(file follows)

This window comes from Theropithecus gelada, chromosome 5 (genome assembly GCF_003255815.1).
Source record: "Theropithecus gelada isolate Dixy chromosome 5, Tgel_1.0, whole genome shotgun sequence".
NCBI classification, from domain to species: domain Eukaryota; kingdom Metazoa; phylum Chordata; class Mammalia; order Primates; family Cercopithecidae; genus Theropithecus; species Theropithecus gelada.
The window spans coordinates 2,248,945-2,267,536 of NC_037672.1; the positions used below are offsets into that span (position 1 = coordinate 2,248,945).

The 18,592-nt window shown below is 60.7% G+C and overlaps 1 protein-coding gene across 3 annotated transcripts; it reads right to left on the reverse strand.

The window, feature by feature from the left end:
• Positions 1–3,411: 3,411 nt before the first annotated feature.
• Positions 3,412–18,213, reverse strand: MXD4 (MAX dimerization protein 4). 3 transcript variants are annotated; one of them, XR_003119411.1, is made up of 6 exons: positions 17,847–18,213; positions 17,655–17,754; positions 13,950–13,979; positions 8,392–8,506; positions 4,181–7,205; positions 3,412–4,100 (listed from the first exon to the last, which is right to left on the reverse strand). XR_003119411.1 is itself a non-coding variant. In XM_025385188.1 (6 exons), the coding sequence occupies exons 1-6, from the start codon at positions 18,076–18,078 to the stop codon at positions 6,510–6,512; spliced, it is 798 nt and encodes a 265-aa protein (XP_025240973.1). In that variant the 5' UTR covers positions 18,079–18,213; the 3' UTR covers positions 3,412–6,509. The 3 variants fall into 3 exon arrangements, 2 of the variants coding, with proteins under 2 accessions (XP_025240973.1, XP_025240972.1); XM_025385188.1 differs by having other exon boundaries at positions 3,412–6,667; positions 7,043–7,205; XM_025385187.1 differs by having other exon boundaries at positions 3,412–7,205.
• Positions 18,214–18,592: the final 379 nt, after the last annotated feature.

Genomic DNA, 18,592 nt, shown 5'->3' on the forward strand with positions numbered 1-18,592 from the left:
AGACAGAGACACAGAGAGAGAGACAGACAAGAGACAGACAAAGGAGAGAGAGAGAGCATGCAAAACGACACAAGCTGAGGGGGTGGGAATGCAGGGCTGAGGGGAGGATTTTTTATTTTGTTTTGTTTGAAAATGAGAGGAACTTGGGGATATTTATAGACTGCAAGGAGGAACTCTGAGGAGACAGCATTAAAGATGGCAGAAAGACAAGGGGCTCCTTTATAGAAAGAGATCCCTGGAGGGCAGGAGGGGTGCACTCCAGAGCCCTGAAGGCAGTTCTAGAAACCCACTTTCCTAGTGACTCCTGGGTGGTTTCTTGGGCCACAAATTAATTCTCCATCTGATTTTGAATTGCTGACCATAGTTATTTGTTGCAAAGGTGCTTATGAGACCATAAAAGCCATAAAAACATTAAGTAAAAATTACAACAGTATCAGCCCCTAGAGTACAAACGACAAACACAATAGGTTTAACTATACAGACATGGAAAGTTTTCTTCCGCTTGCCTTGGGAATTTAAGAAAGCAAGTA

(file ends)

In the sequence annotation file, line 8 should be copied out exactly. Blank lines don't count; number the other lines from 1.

• Positions 3,412–18,213, reverse strand: MXD4 (MAX dimerization protein 4). 3 transcript variants are annotated; one of them, XR_003119411.1, is made up of 6 exons: positions 17,847–18,213; positions 17,655–17,754; positions 13,950–13,979; positions 8,392–8,506; positions 4,181–7,205; positions 3,412–4,100 (listed from the first exon to the last, which is right to left on the reverse strand). XR_003119411.1 is itself a non-coding variant. In XM_025385188.1 (6 exons), the coding sequence occupies exons 1-6, from the start codon at positions 18,076–18,078 to the stop codon at positions 6,510–6,512; spliced, it is 798 nt and encodes a 265-aa protein (XP_025240973.1). In that variant the 5' UTR covers positions 18,079–18,213; the 3' UTR covers positions 3,412–6,509. The 3 variants fall into 3 exon arrangements, 2 of the variants coding, with proteins under 2 accessions (XP_025240973.1, XP_025240972.1); XM_025385188.1 differs by having other exon boundaries at positions 3,412–6,667; positions 7,043–7,205; XM_025385187.1 differs by having other exon boundaries at positions 3,412–7,205.